In Newburgh v. Arrigo, 88 NJ 529, 443 A2d 1031(1982), the New Jersey Supreme Court directly addressed the issue of divorced parents’ liability for post-secondary educational costs for their unemancipated children and delineated the specific criteria to be considered in determining whether parents are legally obligated to fund higher education expenses:
1 - Whether the parent, if still living with the child, would have contributed toward the costs of the requested higher education;
2 - The effect of the background, values and goals of the parent on the reasonableness of the expectation of the child for higher education;
3 - The amount of the contribution sought by the child for higher education;
4 - The ability of the parent to pay that cost;
5 - The relationship of the requested contribution to the kind of school or course of study sought by the child;
6 - The financial resources of both parents;
7 - The commitment to and aptitude of the child for the requested education;
8 - The financial resources of the child, including assets owned individually or held in custodianship or trust;
9 - The ability of the child to earn income during the school year or on vacation;
10 - The availability of financial aid in the form of college grants and loans;
11 - The child’s relationship to the paying parent, including mutual affection and shared goals as well as responsiveness to parental advice and guidance;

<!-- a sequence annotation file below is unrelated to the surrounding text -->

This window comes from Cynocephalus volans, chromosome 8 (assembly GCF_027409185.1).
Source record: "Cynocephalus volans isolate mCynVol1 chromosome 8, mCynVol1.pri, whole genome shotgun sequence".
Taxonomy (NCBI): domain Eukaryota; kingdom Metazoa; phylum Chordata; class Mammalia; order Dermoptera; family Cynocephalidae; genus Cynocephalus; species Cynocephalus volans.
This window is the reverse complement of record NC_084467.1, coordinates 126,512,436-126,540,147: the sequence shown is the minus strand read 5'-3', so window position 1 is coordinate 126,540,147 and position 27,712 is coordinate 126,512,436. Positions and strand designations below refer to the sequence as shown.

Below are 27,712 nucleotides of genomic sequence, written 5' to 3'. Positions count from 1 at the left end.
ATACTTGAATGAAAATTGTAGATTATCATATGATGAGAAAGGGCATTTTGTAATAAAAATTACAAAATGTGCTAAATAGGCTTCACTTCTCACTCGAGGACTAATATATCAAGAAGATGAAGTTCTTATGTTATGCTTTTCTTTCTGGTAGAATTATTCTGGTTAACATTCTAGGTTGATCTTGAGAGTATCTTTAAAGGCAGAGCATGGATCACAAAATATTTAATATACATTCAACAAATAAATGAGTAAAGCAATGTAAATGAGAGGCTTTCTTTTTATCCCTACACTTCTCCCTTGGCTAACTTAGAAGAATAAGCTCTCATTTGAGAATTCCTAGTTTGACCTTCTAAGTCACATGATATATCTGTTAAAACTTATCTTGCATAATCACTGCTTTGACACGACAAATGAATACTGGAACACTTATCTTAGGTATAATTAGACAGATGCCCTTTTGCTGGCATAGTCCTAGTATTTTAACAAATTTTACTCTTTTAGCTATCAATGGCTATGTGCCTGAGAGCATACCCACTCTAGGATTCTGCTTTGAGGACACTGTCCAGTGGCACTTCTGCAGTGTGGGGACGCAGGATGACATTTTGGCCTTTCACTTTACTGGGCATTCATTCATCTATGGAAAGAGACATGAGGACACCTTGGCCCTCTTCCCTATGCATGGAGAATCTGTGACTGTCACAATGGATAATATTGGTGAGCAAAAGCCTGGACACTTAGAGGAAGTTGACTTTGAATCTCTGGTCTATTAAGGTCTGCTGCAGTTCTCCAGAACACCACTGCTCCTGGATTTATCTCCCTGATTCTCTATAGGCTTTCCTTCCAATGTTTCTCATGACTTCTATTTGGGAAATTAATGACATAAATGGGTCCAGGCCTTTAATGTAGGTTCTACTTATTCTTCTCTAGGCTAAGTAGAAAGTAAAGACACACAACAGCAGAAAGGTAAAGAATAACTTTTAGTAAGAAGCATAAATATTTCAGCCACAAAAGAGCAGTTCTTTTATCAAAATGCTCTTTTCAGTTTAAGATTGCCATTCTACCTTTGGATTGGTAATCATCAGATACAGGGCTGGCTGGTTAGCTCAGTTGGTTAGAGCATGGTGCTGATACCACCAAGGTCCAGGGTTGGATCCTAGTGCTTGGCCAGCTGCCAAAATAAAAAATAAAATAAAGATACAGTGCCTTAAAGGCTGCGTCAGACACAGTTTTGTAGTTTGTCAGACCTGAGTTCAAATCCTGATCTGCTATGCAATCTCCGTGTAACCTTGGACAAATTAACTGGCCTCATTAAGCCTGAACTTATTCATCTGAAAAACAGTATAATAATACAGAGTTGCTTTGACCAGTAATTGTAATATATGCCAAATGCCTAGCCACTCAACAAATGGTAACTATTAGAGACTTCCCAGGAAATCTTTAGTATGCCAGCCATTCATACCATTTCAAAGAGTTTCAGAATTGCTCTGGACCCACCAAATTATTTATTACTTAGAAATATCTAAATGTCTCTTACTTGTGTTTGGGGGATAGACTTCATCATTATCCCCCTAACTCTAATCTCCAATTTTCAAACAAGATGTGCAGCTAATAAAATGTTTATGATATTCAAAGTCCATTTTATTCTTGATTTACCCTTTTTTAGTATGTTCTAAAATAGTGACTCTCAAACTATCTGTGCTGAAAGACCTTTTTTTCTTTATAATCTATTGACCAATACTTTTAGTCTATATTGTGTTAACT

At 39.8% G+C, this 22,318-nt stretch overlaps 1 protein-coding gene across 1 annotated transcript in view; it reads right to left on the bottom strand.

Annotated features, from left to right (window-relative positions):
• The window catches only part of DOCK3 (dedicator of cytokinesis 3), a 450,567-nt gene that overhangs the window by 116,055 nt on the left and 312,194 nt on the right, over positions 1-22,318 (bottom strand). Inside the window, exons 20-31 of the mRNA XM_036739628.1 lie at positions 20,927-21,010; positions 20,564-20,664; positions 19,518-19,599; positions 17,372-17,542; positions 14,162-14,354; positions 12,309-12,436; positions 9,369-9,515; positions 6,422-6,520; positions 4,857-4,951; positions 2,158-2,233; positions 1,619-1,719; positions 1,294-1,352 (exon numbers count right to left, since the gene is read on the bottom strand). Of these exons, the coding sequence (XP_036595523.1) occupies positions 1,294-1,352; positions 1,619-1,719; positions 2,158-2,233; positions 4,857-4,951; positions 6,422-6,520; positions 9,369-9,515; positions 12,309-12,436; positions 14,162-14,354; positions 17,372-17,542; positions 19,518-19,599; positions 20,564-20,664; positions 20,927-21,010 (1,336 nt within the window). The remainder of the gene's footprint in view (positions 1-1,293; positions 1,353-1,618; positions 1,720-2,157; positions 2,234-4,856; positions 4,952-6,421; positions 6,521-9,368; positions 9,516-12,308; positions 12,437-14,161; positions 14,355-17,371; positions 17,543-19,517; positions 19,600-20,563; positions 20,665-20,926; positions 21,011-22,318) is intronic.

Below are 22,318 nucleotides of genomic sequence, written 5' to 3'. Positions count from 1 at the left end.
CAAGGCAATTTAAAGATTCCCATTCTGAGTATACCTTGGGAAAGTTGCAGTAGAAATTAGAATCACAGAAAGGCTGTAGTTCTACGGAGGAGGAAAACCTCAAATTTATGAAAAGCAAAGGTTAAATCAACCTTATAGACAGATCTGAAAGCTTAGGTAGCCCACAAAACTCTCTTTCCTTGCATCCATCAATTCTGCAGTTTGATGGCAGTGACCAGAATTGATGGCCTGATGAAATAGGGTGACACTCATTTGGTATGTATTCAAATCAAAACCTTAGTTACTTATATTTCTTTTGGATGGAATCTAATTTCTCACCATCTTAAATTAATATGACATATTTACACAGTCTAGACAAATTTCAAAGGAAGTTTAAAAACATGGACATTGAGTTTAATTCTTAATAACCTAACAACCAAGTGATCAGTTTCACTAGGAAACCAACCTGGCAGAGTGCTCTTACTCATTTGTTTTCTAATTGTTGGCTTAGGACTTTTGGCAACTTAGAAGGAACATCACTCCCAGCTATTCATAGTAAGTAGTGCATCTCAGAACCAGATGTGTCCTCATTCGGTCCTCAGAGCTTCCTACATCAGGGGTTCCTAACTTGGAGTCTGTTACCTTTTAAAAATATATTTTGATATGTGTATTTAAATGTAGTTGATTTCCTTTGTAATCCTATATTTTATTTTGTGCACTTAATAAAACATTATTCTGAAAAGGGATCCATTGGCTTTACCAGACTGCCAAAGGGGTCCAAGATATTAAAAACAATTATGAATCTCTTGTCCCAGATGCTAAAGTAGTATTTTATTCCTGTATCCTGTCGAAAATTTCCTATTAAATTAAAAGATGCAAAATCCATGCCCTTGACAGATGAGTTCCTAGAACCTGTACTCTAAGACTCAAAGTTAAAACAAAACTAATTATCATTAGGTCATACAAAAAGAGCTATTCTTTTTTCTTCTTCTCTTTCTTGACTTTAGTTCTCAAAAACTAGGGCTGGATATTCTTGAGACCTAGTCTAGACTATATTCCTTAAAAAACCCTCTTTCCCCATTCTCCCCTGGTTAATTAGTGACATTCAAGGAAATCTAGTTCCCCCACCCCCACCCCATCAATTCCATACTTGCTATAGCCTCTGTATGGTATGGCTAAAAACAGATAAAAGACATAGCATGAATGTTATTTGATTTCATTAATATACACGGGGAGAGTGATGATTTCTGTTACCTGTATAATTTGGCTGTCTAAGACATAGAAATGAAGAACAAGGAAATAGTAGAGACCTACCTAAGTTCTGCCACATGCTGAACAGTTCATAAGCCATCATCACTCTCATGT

12 - The relationship of the education requested to any prior training and to the overall long-range goals of the child; and
Subsequent courts have consistently followed the Newburgh factors when examining whether to order non-custodial parents to pay higher education costs. See Gac v. Gac, 186 N.J. 535, 545-46, 897 A.2d 1018 (2006) (reaffirming and applying the Newburgh factors).
Online at: http://lawlibrary.rutgers.edu/courts/supreme/a-9-05.opn.html
See also Foust v. Glaser, 340 N.J. Super. 312, 316 (App. Div. 2001) (approving trial court's focus on Newburgh factors); Keegan v. Keegan, 326 N.J. Super. 289, 295 (App. Div. 1999) (agreeing with the trial court's application of the facts to the factors enumerated in Newburgh); Raynor v. Raynor, 319 N.J. Super. 591, 616 (App. Div. 1999) (applying Newburgh factors); Hudson v. Hudson, 315 N.J. Super. 577, 582 (App. Div. 1998) (utilizing Newburgh factors to evaluate college contribution claim); Moss v. Nedas, 289 N.J. Super. 352, 356 (App. Div. 1996) (performing a full review of all of the factors enumerated in Newburgh); Blum v. Ader, 279 N.J. Super. 1, 4 (App. Div. 1994) (recognizing support obligation includes the right to college expenses under circumstances set forth in Newburgh); Martinetti v. Hickman, 261 N.J. Super. 508, 512 (App. Div. 1993) (noting the tests of Newburgh are to be applied where a contribution toward the direct costs of higher education is sought). Enrico v. Goldsmith, 237 N.J. Super. 572, 576 (App. Div. 1990) (directing trial court to explore the factors identified in Newburgh); Johnson v. Bradbury, 233 N.J. Super. 129, 136 (App. Div. 1989) (holding Newburgh criteria must be carefully applied by the trial court in light of a wide range of relevant facts and circumstances); Weitzman v. Weitzman, 228 N.J. Super. 346, 357 (App. Div. 1988) (directing application of Newburgh factors on remand), certif. denied, 114 N.J. 505 (1989).
The “Newburgh factors” continued to apply in New Jersey and continue to be frequently cited in the New Jersey appellate court decisions. See, for example, Cruz-Chase v. Dejesus, decided on March 12, 2008, by the Superior Court, Appellate Division.
Online at: http://lawlibrary.rutgers.edu/courts/appellate/a3864-06.opn.html